How do you explain the importance of these cases to someone who doesn’t follow the minutiae of media?
The AP story was page one in the New York Times. The Rosen story was on page sixteen, because it’s harder for the public to understand. You have to place it in a general news environment and not a specific press environment — a good example of that is the AP case. It’s easy for the people to understand that if you want information from somebody, you don’t have to get it from 100 different reporters and you don’t have to do it behind someone’s back. With the Rosen case, you need very good explicators.

Why do you think the mainstream press opted not to rally around WikiLeaks and Julian Assange in the way they’re doing with the AP and Fox News now?
The most important reason is that they don’t like him. They don’t think he’s putting in the same effort to preserve the mantle of journalism as they do. They have to hustle all over the place. He gets what they think is a data dump and he’s a hero, but he hasn’t done anything. They don’t like the fact that the information is not subject to any sort of publishing standards. He’s free and loose out from the editors and publishers. None of that applies to him. They just don’t like him.

Jane Mayer said, “It’s a huge impediment to reporting, and so chilling isn’t quite strong enough, it’s more like freezing the whole process into a standstill.” Has there been a decline in the quality of national security reporting?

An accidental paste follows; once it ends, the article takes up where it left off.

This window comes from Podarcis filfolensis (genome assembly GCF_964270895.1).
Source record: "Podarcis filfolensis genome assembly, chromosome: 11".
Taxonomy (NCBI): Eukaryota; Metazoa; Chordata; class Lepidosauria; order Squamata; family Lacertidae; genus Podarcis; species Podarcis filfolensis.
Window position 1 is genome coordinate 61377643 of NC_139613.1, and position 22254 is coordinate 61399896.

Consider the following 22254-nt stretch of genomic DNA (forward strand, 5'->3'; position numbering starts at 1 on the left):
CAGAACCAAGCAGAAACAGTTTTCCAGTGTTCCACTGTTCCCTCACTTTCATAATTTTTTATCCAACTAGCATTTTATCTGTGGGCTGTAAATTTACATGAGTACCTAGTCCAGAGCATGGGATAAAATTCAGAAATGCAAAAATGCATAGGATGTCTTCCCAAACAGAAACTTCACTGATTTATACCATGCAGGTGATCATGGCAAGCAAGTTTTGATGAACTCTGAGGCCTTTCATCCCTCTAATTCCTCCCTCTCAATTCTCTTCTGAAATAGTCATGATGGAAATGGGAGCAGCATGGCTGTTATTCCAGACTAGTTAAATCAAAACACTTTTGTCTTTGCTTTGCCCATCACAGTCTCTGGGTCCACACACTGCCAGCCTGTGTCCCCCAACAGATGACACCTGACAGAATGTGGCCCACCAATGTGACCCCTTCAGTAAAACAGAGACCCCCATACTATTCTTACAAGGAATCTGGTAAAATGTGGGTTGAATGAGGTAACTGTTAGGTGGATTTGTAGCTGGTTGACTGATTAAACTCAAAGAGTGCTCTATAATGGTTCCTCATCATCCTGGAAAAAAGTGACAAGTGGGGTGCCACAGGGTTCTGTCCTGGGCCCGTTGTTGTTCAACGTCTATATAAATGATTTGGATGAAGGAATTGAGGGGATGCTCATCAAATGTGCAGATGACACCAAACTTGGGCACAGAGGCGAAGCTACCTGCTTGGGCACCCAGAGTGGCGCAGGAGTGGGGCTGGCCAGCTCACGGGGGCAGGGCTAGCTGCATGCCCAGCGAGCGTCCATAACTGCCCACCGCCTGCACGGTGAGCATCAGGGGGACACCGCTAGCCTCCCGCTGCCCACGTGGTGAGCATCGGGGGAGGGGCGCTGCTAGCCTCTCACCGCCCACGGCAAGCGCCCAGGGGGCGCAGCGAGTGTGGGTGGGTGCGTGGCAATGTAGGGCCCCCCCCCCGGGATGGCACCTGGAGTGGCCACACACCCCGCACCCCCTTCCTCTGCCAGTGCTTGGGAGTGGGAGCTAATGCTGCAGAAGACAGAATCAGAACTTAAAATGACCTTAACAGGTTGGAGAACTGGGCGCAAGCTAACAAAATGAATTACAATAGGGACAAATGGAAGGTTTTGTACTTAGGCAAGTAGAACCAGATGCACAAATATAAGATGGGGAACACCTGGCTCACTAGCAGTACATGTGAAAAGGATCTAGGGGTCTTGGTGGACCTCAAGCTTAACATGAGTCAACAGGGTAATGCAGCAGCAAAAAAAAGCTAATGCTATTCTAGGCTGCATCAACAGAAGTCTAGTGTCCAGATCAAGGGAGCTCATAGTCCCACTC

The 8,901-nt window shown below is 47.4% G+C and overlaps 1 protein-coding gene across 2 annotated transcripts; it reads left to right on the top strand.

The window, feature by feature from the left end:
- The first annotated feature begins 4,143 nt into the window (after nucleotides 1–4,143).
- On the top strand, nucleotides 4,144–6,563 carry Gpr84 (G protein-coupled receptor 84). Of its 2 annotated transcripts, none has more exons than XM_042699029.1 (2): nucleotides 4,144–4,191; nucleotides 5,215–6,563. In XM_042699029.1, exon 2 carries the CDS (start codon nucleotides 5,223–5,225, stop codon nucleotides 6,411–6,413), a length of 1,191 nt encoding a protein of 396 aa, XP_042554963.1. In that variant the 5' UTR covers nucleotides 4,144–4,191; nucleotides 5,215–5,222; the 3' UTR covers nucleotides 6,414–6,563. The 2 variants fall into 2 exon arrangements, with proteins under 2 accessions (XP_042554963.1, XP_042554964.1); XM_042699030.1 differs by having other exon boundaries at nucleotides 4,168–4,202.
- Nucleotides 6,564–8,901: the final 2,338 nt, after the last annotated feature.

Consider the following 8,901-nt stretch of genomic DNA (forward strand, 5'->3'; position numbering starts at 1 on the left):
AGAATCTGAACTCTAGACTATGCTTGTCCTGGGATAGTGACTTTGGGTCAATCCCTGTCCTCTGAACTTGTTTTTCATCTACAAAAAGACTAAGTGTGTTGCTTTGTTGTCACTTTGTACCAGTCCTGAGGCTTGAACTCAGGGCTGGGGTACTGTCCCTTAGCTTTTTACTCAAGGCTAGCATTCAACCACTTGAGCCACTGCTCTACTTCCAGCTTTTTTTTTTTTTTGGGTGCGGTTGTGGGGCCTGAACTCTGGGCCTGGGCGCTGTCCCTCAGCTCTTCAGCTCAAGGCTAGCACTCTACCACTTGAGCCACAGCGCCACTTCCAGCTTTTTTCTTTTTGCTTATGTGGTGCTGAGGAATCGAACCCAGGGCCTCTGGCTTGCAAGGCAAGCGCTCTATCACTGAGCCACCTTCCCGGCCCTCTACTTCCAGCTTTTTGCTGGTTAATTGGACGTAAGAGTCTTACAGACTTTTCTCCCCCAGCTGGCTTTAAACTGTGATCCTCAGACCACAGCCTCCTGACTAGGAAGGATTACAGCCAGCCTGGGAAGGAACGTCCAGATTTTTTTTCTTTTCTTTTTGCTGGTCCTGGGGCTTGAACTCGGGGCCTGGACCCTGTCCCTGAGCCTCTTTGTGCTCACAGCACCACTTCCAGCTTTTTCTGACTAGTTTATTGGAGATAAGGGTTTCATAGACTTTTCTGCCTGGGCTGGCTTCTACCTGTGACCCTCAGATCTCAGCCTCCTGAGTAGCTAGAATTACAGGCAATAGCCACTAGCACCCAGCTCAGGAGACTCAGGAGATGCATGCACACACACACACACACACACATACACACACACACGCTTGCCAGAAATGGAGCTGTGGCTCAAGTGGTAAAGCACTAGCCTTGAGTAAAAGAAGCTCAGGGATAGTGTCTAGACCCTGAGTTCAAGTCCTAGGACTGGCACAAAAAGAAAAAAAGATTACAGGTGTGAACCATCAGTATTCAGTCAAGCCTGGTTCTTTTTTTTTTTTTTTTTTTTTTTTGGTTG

I don’t know, but it’s extremely important, and there aren’t many people who do it. We’ve got to support them. This has to chill national security reporting. Your ability to keep sources secret is not going to be possible if the government keeps getting search warrants. If you’re subject to a search warrant, why do you even want to be in this business? Luckily, national security reporters tend to be highly courageous, not subject to usual standards of behavior, and they may say, “I’m going to go forward anyway.”

What are the practical solutions for reporters, if any?
Shoe-leather. Go meet whoever it is in the park. That’s not such a dumb suggestion. Go into a garage as Woodward did. That’s probably the best thing you can do. I would never put any of my questions on e-mail. Don’t leave a digital trail, although it’s very hard not to.

You’ve repeatedly mentioned President Obama in the same breath as President Nixon, with regards to leaks. Can you explain why that comparison is more than just a buzzy talking point?
I want to make it very clear: This is with respect to national security press and leaks. Obama, except that, is a very good First Amendment president. Nixon was a very bad one. My comparison is on the leak front. Since my greatest focus is on the Pentagon Papers, the greatest leak case in history, that’s where I’m coming from.

I’m confident that Obama will be looked at as competitive with Nixon. Nixon did the Pentagon Papers case — that makes him the worst. But Nixon only indicted one leaker; Obama has indicted six leakers. Obama has pursued [New York Times reporter James Risen]. Nixon never went into court and got a search warrant against a reporter who “conspired” with a leaker. When we’re talking about leakers, we mean the people who leak to the press — now we’re talking about the press directly. If we’re going to have a domain where members of the press can be pursued for conspiring in leak cases, that’s something Nixon tried to do but never succeeded in. Obama has already succeeded. He did it this week.

I had Obama, in baseball terms, half a game out of first behind Nixon. That was at the beginning of this week. At the end of the week, I have him tied and inching ahead.

James Goodale on Obama, Nixon, the Free Press